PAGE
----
Haitian artists Tomm El-Saieh and Frantz Zéphirin
Tomm El-Saieh, an abstract artist born in Port-au-Prince and showing his work across the country, brings his own abstract paintings to the Clark Art Institute in a solo show curated by Robert Wiesenberger, associate curator of contemporary projects. El-Saieh is a parner at the artist-run gallery Center Fine in Miami, and he is the curator of a solo show of work by the internationally acclaimed Haitian artist Frantz Zéphirin at the Williams College Museum of Art.
He has taught himself a great deal, El-Saieh said. He started painting when he was a boy. Zéphirin was eight years old, living in Cap-Hatiën, a port town in the north, and selling his paintings to tourists on cruise ships.
He learned from his uncle, the Haitian painter Antoine Obin, El-Saieh said, who painted in a school or tradition from a community of artists in Cap-Hatiën. Antoine had learned from his father, the artist Philomé Obin, who became widely recognized in the 1940s for scenes of daily life, sometimes with elements of magic realism.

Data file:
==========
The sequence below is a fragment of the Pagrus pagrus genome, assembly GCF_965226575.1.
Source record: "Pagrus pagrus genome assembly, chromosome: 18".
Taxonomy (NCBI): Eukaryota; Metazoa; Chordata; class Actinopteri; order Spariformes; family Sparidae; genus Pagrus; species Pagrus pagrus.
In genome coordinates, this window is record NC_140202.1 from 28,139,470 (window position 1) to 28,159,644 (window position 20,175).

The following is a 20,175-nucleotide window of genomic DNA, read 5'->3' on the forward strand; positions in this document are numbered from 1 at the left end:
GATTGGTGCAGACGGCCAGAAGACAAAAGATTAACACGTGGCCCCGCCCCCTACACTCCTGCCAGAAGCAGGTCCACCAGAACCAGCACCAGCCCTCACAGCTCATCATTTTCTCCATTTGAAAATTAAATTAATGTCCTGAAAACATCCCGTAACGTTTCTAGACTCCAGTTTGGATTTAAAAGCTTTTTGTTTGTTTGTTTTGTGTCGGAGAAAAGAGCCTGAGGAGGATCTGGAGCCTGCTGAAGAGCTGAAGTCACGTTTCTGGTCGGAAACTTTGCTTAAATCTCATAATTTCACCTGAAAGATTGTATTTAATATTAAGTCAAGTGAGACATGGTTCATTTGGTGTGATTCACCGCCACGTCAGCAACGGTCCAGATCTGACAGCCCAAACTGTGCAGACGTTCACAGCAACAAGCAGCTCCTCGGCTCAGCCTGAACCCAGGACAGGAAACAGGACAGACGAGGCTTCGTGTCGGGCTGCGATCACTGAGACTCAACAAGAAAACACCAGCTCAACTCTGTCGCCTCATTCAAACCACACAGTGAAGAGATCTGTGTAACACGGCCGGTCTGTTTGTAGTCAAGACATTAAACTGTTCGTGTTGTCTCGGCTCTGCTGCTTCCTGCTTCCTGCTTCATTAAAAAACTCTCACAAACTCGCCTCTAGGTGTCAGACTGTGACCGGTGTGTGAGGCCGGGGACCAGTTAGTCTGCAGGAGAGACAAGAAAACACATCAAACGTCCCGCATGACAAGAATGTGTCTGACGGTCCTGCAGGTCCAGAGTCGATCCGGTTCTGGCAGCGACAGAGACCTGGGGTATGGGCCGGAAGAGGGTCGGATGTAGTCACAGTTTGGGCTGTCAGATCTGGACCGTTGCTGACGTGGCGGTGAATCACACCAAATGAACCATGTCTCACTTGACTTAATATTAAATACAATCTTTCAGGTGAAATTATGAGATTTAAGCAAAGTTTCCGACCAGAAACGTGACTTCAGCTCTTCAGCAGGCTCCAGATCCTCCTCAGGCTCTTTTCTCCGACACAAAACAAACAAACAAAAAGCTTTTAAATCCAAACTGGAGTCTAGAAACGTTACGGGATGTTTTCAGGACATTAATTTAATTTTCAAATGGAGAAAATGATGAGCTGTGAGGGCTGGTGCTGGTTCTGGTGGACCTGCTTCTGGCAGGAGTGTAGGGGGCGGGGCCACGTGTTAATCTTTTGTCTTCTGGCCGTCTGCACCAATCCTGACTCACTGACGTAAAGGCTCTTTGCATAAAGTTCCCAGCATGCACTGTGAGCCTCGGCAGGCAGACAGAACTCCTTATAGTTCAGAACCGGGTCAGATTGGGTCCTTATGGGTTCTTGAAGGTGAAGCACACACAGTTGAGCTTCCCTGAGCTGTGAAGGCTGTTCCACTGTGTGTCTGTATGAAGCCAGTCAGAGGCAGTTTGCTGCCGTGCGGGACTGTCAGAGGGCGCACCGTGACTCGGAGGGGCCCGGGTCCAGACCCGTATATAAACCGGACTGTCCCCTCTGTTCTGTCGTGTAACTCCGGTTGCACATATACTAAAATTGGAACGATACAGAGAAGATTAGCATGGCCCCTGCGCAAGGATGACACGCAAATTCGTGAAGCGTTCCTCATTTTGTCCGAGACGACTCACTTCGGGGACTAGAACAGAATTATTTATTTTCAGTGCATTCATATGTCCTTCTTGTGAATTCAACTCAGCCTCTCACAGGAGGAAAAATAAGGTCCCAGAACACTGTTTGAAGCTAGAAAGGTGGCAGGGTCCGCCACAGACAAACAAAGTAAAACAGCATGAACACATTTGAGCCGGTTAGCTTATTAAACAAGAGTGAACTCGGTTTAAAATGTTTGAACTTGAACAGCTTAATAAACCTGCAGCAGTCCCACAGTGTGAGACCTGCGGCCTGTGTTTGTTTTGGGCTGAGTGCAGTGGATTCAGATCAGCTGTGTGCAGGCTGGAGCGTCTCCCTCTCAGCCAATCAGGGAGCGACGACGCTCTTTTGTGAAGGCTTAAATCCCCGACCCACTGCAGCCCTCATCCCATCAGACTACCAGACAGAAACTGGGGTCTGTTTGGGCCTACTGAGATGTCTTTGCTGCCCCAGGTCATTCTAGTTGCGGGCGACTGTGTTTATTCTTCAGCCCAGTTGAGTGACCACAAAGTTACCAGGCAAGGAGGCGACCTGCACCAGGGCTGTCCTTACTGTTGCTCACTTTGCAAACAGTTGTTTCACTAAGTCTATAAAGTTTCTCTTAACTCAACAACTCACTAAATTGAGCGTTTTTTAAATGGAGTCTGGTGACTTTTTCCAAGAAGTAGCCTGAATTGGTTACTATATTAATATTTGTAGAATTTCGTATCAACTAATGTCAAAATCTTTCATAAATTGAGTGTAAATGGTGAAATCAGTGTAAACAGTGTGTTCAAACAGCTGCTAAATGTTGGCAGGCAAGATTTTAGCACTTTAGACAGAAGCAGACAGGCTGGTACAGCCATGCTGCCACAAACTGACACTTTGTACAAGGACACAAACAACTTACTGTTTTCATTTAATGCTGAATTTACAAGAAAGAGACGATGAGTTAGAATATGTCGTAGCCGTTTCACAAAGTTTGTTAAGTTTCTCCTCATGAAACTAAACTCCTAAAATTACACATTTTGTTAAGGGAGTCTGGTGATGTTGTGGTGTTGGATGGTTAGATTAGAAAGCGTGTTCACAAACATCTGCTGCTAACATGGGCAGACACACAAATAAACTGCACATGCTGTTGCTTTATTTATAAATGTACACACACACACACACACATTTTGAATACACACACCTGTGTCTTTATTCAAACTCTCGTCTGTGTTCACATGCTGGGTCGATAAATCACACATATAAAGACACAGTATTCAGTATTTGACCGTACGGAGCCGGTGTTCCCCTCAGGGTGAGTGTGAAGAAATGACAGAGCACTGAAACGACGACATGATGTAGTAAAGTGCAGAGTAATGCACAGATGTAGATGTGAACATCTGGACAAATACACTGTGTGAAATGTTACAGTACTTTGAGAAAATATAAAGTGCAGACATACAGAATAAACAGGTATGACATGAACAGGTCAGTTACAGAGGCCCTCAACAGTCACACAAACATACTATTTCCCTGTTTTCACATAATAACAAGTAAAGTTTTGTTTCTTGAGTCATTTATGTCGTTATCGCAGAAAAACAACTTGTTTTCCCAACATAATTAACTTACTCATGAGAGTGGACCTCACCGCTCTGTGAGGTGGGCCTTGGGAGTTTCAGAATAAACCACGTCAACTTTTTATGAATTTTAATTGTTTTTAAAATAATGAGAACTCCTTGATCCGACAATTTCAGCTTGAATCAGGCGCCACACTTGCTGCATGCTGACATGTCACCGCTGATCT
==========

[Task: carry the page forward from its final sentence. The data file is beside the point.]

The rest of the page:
But Zéphirin quickly developed his own style, El-Saieh said. He finds Zéphirin’s work completely original. He wanted to show varying forms of Zéphirin’s work in this show, he said. Some of these paintings feel like miniatures to him, striking in their detail.
They hold a fluid communication between humans, animals and spirits, Horton said. Spirits transform into animals, sometimes into more than one creature at once — long hair swirls into a bird’s head. A woman looks out from many faces. A giraffe with a long arched neck shares a human body spiraling blue and dark and spangled with points of light, like the night sky.